The cheating scandal in Houston that was eventually cast onto the Boston Red Sox is still the biggest story of this off-season. As the classic Greek myth puts forward, out of the box flew sign stealing, ex-players and coaches who knew and did nothing, interns involved in cheating outside of the home park, and old accusations resurfacing.

The harder MLB tries to slam the lid and pretend the contagion is contained, the more it looks like they just scratched the surface. Fans are mad and the lack of outrage from more inside the game is deafening.

Years ago, Trevor Bauer accused Gerrit Cole of using a foreign substance to increase his spin rate. He was quickly told to shut up and sit down. Looking back, was it true? I don’t know, but here is a player who at the very least turned a blind eye to a cheating operation so organized that his entire organization from the top down was implicated.

Charlie Morton was just interviewed upon his arrival to Spring Training, and anyone who has talked to Charlie for ten minutes, even on a fan level, knows he’s a kind soul and he is harder on himself than anyone could ever be.

Here’s what he had to say in case you missed it. 

"I was aware of the banging. … Being in the dugout you could hear it. I don’t know when it dawned on me, but you knew it was going on. Personally, I regret not doing more to stop it. I don’t know what that would have entailed. I think the actions would have been somewhat extreme to stop it. That’s a hypothetical.”

I want to let Charlie off the hook here if I’m honest, I like the guy and have personally talked to him several times. But regardless of whether he felt compelled to do something or thought he wasn’t of the right stature to speak up hardly matters. The real poop here is that he knew. That immediately leads to Justin Verlander who happens to be one of the most outspoken players in the game about “playing the right way” and not “showboating,” which is ironic considering he was one of the many Astros willing to ignore what was going on in order to win.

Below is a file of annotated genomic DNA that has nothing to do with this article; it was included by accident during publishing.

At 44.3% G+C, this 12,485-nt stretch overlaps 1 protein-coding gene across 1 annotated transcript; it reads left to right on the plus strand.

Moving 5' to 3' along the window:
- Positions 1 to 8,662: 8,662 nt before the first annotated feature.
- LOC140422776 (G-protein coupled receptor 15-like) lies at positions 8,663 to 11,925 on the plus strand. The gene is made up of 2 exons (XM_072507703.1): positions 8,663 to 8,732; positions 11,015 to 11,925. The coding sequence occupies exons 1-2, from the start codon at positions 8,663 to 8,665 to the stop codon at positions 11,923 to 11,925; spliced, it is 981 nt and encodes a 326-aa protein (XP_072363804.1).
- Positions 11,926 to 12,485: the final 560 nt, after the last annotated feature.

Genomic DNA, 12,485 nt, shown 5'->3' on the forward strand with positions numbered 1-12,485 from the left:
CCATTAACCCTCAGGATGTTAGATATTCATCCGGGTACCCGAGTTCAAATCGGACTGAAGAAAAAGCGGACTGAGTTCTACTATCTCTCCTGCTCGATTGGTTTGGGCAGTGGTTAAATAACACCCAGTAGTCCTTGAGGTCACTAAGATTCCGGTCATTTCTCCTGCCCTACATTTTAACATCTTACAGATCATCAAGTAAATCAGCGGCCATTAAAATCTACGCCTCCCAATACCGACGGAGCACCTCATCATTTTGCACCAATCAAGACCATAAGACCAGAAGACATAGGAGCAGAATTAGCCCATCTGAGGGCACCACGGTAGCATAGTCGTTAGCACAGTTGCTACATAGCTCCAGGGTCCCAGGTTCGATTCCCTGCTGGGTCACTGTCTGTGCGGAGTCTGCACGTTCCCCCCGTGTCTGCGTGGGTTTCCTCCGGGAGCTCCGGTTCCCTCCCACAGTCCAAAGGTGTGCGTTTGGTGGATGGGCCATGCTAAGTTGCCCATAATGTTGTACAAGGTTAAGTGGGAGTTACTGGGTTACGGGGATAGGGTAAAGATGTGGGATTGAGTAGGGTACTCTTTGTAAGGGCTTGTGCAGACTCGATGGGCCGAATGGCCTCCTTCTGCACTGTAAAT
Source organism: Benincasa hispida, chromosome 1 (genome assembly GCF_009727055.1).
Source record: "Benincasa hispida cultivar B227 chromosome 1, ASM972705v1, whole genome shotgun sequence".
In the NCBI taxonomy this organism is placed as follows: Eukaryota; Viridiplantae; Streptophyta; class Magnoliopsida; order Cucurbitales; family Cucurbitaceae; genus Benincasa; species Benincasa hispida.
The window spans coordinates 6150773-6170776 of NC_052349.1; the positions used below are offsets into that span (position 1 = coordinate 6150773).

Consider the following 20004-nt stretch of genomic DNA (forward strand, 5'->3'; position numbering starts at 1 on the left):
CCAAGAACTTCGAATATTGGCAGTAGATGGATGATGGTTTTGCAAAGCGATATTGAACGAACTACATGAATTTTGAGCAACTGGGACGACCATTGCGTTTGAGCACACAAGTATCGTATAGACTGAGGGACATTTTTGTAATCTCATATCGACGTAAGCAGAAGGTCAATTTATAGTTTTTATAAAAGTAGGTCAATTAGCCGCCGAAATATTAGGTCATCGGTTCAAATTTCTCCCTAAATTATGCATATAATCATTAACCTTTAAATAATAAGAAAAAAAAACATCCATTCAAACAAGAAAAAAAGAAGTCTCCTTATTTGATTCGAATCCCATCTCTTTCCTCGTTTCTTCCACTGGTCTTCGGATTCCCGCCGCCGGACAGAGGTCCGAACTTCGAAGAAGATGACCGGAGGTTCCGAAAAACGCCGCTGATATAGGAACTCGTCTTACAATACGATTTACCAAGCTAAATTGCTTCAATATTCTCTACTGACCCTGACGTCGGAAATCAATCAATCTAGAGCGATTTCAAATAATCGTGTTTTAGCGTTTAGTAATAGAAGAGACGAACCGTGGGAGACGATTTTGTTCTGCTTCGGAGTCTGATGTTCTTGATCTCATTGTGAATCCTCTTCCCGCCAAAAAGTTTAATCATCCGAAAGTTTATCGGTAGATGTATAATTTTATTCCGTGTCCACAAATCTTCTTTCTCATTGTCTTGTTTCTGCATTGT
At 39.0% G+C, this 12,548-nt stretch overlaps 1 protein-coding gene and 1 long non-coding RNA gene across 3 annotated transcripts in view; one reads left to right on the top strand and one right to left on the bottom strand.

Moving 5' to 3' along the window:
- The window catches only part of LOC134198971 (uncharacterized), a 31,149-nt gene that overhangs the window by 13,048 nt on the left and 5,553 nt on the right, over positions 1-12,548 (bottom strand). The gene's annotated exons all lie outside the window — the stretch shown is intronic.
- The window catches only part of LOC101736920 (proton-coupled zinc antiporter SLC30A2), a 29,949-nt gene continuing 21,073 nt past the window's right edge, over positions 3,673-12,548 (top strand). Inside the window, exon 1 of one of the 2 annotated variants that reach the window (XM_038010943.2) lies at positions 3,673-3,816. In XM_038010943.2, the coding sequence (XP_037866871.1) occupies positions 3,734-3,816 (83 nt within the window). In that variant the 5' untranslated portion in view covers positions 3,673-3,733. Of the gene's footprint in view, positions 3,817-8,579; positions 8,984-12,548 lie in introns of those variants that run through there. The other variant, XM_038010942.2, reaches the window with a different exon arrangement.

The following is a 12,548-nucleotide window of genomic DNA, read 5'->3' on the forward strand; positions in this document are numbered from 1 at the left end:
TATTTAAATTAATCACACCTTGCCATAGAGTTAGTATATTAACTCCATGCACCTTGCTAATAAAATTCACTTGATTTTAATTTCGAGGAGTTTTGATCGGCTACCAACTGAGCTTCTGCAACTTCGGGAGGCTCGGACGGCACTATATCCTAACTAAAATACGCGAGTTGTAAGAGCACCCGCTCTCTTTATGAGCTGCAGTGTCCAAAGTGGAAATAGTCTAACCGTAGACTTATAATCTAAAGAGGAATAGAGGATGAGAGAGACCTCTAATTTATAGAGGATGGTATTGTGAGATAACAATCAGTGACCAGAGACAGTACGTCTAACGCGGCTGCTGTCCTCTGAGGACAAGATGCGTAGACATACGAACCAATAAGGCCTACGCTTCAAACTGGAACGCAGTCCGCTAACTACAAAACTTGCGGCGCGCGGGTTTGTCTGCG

How many visitors do you think heard those thuds and knew something was up? Why wouldn’t they talk you ask? My mind immediately goes to they were probably doing something similar if not less audible. Even if you take out the teams that only spent 3 games there in Houston and only consider their division rivals, someone heard something. 

The Pirates last season went into Houston and boat raced them. That’s right, our Pirates who sometimes went games without a single 1-2-3-inning, beat the tar out of the Astros at home. Jacob Stallings spoke to this as he explained why the club employed such complex signs. They knew this was going on and defended against it. 

What a stain this is on the game. I can play six degrees of Kevin Bacon with this all day, but what frightens me most is that out of all the players we can prove this touched, and all those we can reasonably ensure were suspicious, only one said something. Funny how negative stories started coming out about Mike Fiers from all over right after that.

Making a deal with the players to tell the truth may have dug up some facts faster than an investigation would have, but it also stole the possibility of punishment and reckoning that was well-earned. 

See a player who went from 6’1” 195lbs and heads into the following spring at 6’1” 225 and looks chiseled beyond belief and try to not think steroids as your first inclination. It may not be fair. That kid might have just put in the work, but the damage of the steroid scandal and the overt truth that it is very much so not been eradicated from the game is still a shade we all view the game through. This will be no different, but MLB could do more to ensure it doesn’t continue in a new more inconspicuous form. Creating a special department where players could reach out anonymously when they feel things like this are taking place would be a great start.

The baseball community did nothing to encourage someone else to come forward considering the way Fiers was treated, and now every fan will be looking for oddities every time they watch a game. Someone looked like they were waiting on that 3-0 Curve, oooh was he cheating? Pitcher licks his fingers excessively, (Hi Keone) maybe he has tar in his cheek.

Doubt has crept in, and MLB let it happen. Now that Pandora’s box is open, stop trying to shut the lid and instead face the realities of the new world you live in.

Follow Gary on Twitter: @garymo2007